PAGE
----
What are the long-term outcomes of a DMP?2

A recent study published in the NCBI had the main objective of assessing the 5-year health, economic, and quality-of-life patient outcomes of an employer-sponsored disease state management program. The program included one-on-one appointments with a pharmacist that included medication therapy management, implementation and adherence to 7 personalized lifestyle medicine programs (ie, physical activity, healthy eating, stress management, restorative sleep, moderate alcohol consumption, tobacco abstinence/cessation, and weight control), and chronic disease care coordination practices.

The results of the study identified:

  • Decreased low-density lipoprotein cholesterol levels: 96.71 mg/dL vs 84.83 mg/dL, respectively
  • Increased high-density lipoprotein cholesterol levels: 39.32 mg/dL vs 46.12 mg/dL
  • Decreased systolic blood pressure: 132.04 mm Hg vs 123.63 mm Hg
  • Average exercise time increased: 50 minutes weekly vs 156.04 minutes weekly
  • The combined healthcare and productivity return on investment for the program at 5 years was $9.64 for every $1 invested.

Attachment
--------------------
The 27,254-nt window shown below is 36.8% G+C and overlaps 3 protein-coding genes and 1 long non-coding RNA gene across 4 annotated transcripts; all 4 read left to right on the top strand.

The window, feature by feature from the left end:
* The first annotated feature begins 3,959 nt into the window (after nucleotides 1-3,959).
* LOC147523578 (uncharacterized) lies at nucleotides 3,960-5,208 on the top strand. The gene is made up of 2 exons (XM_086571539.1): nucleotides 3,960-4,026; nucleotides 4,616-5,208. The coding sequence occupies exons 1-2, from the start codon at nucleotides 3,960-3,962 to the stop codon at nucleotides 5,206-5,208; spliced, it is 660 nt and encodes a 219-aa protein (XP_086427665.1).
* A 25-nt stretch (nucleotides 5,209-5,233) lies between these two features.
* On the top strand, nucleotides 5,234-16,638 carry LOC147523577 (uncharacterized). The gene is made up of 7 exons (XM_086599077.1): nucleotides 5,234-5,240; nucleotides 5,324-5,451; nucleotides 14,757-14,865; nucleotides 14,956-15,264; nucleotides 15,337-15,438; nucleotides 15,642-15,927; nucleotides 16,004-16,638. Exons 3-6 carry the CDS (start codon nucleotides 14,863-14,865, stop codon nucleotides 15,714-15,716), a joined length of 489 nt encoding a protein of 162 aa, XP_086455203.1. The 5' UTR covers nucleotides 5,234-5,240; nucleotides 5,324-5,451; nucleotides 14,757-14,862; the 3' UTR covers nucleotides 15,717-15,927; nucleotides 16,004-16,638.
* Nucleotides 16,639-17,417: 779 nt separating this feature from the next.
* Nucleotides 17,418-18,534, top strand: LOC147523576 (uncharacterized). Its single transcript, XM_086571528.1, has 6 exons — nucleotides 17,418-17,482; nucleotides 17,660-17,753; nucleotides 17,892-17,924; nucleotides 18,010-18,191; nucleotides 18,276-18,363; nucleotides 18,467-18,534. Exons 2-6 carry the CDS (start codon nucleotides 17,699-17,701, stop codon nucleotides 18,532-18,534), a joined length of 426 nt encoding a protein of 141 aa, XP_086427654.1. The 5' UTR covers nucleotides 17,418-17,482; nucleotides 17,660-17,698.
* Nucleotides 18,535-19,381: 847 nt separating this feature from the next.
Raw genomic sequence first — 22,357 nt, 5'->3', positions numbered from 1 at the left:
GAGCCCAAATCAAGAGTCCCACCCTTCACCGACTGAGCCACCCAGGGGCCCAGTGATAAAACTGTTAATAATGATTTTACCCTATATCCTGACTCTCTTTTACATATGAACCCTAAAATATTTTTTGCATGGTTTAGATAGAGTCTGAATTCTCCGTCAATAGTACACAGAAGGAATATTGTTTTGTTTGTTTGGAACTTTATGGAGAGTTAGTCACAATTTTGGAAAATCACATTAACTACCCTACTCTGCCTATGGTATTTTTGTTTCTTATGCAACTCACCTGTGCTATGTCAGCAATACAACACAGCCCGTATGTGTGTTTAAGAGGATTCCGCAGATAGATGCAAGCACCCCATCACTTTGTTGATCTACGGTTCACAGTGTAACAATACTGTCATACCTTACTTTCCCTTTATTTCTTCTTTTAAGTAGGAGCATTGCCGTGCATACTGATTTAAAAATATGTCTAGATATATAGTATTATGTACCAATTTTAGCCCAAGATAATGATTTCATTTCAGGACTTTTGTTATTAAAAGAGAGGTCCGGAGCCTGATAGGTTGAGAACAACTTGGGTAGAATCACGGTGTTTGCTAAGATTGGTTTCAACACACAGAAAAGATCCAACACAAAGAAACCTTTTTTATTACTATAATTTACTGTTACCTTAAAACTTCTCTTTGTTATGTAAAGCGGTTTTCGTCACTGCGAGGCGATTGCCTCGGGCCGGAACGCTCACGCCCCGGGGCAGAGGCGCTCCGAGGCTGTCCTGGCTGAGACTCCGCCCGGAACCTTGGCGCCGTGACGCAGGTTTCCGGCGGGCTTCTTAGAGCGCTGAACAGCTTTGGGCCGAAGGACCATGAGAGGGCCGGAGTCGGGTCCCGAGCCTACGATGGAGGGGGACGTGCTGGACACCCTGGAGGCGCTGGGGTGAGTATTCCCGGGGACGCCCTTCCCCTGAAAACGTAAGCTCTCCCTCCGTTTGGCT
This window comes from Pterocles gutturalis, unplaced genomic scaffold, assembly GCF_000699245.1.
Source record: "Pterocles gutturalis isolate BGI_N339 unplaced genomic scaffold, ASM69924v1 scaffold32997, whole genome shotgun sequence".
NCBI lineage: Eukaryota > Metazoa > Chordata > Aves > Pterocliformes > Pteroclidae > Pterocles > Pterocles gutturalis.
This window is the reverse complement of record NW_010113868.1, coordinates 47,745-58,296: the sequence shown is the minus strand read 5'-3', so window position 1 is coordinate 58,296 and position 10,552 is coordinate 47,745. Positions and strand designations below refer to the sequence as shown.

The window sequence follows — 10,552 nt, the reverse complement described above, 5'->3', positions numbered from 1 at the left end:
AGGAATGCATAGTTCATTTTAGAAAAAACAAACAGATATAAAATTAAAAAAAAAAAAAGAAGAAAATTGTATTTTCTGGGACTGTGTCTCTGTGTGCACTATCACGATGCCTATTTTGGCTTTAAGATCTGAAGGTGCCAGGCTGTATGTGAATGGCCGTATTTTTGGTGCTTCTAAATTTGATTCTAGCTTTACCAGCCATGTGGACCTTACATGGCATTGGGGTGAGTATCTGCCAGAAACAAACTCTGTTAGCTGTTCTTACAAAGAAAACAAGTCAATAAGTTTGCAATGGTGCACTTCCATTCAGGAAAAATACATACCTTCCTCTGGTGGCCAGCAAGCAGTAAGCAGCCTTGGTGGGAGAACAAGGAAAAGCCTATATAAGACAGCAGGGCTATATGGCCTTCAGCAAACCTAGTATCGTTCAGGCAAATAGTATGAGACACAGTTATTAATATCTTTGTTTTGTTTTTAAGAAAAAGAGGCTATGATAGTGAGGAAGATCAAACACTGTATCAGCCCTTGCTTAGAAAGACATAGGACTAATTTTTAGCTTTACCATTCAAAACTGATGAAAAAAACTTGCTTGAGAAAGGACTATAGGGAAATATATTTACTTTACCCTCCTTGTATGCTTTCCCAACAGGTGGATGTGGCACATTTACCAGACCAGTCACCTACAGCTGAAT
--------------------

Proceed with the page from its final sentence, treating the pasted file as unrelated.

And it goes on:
What is the difference between a Disease Management program and the Chronic Condition Management Program offered by Tria Health?

Tria Health started as a disease management program and has its foundation there, but many disease management programs are focused one particular disease state versus the program offered by Tria Health which is patient-centered. Most patients have more than one chronic condition, so taking a ‘patient-centered’ approach improves overall care and costs.

Interested in improving your employee’s health?

Tria Health offers Chronic Condition Management through our Pharmacy Advocate Program. Clinical Pharmacists provide one-on-one telephonic counseling for members and are their personal advocate to help them navigate through the health care system. Through reviewing a member’s medications and lifestyle, including their sleep habits, Tria Pharmacists can make recommendations that will help control their chronic conditions and help them feel better!

Sources:

  1. https://www.ncbi.nlm.nih.gov/books/NBK279412/
  2. https://www.ncbi.nlm.nih.gov/pmc/articles/PMC6207306/

Mental Health and Chronic Condition Management

Sad man sitting in a corner
Image Source: Fernando @cferdo/Unsplash.com

According to a recent study published in Psychological Medicine, mental health disorders affect 44 million American adults. This includes a variety of conditions, including depression and anxiety. It is critical for organizations to provide support for mental health, not only for the overall well-being of their employees but also to help manage their overall health care cost.